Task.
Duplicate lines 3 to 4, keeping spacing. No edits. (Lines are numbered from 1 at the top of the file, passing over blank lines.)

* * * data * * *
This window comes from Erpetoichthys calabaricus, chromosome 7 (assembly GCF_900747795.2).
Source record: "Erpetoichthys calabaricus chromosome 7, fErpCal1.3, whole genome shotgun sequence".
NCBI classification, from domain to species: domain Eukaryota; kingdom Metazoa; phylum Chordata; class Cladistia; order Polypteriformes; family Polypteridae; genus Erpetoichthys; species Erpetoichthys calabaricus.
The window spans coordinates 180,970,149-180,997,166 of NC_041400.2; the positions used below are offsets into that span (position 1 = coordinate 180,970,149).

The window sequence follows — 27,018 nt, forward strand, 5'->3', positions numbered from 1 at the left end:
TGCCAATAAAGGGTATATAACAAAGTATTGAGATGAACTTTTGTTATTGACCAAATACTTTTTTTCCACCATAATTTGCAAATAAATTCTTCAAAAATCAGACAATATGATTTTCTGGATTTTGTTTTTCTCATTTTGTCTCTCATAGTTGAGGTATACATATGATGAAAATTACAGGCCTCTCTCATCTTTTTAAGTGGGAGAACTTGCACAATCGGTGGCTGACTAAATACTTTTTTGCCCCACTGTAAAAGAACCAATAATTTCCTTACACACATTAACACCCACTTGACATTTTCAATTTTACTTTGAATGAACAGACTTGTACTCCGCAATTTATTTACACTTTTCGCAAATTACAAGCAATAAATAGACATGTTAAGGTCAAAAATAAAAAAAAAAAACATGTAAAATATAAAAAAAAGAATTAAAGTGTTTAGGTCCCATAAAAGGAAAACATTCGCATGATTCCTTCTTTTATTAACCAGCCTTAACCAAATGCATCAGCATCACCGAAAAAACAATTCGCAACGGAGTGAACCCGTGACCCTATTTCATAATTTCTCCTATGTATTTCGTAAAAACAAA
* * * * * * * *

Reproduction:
NCBI classification, from domain to species: domain Eukaryota; kingdom Metazoa; phylum Chordata; class Cladistia; order Polypteriformes; family Polypteridae; genus Erpetoichthys; species Erpetoichthys calabaricus.
The window spans coordinates 180,970,149-180,997,166 of NC_041400.2; the positions used below are offsets into that span (position 1 = coordinate 180,970,149).